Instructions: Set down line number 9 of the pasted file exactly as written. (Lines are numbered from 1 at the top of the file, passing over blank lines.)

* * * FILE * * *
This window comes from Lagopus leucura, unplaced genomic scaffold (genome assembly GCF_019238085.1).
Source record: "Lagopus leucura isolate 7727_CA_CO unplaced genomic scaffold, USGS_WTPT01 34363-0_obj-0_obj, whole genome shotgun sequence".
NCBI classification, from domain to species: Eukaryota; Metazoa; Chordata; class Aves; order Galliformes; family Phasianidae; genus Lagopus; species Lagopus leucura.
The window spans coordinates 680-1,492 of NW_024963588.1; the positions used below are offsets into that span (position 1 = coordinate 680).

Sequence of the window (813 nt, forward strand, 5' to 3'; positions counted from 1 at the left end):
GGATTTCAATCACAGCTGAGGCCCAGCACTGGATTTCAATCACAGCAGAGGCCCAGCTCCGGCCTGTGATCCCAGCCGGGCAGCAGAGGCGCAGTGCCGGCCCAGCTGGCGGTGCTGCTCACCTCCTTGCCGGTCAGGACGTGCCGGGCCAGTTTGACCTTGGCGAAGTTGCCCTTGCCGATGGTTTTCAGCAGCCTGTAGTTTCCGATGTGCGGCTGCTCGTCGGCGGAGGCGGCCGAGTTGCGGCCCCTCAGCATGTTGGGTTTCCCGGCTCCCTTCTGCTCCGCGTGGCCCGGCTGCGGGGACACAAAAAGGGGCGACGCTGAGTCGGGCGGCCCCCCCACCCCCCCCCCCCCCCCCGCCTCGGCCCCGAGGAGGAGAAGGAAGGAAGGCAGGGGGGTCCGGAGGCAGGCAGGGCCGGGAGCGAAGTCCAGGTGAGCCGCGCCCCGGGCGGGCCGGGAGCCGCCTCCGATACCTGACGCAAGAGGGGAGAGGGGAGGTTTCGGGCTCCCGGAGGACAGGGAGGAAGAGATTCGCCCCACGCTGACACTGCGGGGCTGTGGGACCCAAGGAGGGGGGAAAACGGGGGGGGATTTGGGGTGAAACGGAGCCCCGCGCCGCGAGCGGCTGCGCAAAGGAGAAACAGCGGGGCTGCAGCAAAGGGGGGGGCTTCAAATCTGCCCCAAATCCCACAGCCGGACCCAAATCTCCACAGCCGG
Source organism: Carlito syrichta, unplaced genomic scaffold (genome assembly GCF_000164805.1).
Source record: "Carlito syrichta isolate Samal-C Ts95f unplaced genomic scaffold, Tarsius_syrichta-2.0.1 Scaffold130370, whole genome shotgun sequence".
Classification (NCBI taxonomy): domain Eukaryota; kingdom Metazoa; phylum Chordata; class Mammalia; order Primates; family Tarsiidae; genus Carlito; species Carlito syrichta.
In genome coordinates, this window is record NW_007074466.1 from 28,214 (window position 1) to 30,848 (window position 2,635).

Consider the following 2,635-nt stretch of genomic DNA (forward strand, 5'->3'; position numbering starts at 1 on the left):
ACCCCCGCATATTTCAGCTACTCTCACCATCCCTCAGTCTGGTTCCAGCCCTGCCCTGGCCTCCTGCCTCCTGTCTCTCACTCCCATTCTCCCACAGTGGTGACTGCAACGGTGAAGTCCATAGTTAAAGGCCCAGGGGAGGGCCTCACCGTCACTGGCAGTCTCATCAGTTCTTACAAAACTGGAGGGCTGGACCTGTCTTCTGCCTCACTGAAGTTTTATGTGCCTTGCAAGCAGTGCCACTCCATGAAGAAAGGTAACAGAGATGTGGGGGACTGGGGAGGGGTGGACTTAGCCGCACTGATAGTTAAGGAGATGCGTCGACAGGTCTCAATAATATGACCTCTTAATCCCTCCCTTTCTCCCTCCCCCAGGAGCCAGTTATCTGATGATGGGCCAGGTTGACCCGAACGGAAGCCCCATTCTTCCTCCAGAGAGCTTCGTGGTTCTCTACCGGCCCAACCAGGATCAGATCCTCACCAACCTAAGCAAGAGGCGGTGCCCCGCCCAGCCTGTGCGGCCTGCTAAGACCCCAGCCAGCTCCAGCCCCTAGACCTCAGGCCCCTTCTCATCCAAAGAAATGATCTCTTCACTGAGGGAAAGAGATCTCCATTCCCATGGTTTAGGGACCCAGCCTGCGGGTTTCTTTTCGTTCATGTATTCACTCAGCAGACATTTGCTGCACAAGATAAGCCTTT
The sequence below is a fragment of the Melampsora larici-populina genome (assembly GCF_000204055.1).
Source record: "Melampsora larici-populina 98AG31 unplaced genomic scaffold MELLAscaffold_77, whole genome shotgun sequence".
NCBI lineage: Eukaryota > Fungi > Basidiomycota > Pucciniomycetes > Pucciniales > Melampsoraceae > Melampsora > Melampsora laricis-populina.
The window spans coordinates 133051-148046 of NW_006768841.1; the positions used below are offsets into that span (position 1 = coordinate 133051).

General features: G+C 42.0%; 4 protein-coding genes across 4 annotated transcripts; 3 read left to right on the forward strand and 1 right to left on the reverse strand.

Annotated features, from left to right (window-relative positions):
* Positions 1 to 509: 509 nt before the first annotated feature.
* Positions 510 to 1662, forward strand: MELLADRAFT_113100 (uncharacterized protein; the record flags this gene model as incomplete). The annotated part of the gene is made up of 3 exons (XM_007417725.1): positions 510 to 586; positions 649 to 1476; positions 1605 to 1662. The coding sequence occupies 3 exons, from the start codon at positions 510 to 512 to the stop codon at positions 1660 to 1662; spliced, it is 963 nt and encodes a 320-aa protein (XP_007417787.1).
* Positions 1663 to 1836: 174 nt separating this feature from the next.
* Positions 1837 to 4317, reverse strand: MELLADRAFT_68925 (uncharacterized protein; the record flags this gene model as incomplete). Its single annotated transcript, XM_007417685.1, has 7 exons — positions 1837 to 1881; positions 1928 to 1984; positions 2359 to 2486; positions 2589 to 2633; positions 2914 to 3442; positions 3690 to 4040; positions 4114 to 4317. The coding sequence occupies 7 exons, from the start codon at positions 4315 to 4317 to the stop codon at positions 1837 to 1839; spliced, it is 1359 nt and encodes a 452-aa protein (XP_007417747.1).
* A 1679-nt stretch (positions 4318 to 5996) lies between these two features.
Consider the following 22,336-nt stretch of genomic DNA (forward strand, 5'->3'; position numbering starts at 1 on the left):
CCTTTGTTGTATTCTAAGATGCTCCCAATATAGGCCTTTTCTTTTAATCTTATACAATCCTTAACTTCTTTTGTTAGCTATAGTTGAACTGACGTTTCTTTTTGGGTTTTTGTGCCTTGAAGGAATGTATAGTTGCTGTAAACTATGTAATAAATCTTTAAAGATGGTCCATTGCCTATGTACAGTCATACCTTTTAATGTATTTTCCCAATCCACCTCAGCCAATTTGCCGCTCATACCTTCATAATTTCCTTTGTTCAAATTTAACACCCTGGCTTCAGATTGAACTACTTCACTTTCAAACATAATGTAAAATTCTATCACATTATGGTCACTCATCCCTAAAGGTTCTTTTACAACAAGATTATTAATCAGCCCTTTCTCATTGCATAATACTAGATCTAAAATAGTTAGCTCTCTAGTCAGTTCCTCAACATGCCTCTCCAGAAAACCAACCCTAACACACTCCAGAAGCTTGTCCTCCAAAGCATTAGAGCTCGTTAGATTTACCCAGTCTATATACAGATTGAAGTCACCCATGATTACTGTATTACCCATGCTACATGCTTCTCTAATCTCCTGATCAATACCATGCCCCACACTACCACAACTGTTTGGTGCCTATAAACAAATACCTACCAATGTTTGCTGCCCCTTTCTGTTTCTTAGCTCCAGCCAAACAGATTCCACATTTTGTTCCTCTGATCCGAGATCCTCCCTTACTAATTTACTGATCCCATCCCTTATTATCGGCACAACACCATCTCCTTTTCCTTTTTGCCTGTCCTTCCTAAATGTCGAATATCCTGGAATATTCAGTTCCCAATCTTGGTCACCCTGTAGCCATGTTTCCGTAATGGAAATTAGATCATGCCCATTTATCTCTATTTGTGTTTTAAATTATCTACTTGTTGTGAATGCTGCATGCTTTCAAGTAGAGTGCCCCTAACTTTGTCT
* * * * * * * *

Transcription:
Classification (NCBI taxonomy): domain Eukaryota; kingdom Metazoa; phylum Chordata; class Mammalia; order Primates; family Tarsiidae; genus Carlito; species Carlito syrichta.